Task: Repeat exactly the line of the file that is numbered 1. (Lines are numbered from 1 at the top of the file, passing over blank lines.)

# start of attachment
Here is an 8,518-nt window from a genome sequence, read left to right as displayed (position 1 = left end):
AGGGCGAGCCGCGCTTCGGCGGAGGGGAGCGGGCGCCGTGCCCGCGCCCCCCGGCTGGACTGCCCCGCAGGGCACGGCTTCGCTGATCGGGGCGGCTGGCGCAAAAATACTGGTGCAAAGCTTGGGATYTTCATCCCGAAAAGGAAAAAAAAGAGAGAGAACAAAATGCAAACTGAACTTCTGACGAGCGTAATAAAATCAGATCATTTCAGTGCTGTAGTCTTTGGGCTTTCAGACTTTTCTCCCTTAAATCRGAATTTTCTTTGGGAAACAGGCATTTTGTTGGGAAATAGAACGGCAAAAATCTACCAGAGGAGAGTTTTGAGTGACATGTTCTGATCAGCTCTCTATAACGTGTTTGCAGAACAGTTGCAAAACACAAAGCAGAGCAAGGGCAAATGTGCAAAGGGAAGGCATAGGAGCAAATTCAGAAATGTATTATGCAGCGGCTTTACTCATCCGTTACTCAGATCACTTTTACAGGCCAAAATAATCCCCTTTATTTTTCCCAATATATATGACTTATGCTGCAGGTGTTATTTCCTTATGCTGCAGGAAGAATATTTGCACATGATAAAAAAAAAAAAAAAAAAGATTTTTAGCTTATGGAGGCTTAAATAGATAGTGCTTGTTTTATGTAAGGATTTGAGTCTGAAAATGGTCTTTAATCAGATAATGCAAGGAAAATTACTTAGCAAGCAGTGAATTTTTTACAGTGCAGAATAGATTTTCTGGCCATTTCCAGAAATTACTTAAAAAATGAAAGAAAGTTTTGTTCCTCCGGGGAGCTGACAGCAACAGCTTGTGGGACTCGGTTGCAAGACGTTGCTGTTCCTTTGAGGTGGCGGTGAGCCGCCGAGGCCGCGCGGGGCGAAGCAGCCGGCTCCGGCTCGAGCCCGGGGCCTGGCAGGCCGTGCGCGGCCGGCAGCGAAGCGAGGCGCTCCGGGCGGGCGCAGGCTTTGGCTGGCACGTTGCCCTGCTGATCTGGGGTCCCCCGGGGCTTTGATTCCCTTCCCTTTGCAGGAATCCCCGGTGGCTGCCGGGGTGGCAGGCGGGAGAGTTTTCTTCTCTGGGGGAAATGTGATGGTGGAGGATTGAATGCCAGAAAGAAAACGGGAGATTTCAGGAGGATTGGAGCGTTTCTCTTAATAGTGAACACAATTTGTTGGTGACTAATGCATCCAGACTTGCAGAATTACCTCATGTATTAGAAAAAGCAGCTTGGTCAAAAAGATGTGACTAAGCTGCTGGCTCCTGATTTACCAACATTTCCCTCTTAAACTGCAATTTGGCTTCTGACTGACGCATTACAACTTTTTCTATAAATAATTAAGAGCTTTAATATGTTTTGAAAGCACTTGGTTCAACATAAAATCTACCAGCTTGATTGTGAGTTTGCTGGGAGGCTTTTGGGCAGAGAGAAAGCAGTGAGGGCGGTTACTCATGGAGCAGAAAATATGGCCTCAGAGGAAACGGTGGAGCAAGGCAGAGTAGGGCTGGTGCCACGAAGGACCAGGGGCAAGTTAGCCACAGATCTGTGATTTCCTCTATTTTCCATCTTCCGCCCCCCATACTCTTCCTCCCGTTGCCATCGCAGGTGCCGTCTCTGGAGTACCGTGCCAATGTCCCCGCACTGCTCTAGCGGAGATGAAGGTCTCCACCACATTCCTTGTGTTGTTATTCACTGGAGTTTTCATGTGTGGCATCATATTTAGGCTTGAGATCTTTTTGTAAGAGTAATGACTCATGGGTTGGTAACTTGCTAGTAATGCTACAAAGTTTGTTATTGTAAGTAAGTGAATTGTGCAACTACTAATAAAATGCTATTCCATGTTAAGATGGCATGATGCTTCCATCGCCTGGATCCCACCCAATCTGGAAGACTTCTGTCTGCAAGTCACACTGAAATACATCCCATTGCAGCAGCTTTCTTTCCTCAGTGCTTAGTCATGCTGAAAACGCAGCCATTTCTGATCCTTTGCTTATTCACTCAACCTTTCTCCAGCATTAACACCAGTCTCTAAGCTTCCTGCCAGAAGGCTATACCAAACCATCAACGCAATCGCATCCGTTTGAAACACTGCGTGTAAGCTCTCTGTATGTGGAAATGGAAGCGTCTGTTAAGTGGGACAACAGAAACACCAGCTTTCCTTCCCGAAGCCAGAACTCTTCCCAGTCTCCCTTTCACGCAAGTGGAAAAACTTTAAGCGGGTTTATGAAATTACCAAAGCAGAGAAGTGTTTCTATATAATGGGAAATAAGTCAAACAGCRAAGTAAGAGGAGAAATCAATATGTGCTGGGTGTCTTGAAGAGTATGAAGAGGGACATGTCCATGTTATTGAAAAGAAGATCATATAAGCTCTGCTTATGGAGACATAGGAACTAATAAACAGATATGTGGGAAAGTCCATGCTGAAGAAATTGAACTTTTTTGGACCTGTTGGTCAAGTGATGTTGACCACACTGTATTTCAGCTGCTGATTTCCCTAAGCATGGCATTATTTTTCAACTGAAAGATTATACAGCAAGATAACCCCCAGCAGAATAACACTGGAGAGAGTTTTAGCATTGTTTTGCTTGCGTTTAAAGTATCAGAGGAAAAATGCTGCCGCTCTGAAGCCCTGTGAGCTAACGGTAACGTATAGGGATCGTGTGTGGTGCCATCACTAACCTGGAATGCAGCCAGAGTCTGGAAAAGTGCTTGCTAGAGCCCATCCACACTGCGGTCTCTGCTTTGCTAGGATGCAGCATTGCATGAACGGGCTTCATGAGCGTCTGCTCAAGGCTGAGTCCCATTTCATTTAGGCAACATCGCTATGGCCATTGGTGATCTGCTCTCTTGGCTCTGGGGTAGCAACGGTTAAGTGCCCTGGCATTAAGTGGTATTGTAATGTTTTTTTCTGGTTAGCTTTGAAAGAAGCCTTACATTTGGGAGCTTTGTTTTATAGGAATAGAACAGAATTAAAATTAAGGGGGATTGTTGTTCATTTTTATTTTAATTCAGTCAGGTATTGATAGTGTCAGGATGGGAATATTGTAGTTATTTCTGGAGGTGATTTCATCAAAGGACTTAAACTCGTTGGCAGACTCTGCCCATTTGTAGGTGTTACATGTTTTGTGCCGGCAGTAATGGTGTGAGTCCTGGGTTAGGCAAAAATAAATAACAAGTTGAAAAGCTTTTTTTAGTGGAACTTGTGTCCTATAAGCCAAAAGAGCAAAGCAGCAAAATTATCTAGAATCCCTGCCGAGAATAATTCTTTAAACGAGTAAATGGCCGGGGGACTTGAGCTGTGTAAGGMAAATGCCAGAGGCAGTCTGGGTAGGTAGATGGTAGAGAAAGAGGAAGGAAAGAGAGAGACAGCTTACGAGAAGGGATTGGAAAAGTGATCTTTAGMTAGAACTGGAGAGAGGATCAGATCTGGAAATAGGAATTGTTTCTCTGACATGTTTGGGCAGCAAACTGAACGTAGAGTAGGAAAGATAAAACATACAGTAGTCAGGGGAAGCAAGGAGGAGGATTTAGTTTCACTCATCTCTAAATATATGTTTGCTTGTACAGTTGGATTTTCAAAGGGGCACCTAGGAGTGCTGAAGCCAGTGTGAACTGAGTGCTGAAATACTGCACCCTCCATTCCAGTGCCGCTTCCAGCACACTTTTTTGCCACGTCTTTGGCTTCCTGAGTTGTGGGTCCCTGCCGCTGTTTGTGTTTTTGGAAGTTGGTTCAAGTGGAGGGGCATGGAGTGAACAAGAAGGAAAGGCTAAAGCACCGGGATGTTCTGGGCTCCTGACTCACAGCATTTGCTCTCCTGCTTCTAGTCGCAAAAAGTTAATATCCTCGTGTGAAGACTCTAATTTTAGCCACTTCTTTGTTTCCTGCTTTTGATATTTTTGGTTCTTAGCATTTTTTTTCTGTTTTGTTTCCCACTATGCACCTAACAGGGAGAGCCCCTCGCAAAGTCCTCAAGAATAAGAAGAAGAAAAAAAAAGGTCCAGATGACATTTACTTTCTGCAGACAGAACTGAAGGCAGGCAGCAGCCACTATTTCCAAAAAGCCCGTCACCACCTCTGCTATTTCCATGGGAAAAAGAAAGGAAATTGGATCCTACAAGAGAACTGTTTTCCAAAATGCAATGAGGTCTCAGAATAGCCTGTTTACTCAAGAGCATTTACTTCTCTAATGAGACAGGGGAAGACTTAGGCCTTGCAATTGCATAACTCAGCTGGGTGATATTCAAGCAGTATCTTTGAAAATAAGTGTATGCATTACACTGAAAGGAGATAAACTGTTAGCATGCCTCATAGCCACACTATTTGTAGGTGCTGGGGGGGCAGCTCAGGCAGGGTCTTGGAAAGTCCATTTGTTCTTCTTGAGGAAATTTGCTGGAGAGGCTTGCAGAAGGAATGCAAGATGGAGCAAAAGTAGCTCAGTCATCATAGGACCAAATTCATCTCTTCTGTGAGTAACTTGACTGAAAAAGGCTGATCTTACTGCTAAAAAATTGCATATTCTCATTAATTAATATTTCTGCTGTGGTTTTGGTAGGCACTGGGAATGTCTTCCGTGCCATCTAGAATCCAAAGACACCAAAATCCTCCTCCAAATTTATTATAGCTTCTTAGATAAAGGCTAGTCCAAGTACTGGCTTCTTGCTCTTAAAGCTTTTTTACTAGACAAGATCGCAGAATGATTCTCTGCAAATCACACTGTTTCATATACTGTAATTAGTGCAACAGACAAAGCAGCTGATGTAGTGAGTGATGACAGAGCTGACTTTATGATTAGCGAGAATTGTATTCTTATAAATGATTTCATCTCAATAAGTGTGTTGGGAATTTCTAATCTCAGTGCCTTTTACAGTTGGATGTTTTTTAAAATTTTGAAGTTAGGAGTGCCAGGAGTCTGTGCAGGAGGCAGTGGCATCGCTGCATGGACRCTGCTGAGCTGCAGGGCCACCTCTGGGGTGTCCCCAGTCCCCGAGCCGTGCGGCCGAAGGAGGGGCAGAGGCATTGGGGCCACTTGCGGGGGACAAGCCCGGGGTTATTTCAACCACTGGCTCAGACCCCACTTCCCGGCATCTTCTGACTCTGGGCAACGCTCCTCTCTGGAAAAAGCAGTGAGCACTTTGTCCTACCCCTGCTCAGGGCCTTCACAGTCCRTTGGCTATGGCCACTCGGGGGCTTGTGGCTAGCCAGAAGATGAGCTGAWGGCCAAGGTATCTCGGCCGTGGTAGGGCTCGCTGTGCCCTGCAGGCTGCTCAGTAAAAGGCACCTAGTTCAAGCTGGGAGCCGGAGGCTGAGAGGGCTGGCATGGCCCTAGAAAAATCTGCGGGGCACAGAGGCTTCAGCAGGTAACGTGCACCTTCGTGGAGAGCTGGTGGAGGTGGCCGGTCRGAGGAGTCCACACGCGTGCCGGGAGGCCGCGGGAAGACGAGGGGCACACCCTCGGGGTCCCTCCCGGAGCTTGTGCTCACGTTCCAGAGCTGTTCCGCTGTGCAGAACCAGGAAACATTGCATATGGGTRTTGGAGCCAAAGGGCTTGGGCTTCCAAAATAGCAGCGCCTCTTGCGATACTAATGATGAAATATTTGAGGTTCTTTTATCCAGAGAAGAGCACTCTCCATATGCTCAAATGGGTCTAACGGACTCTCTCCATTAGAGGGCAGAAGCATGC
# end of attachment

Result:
Here is an 8,518-nt window from a genome sequence, read left to right as displayed (position 1 = left end):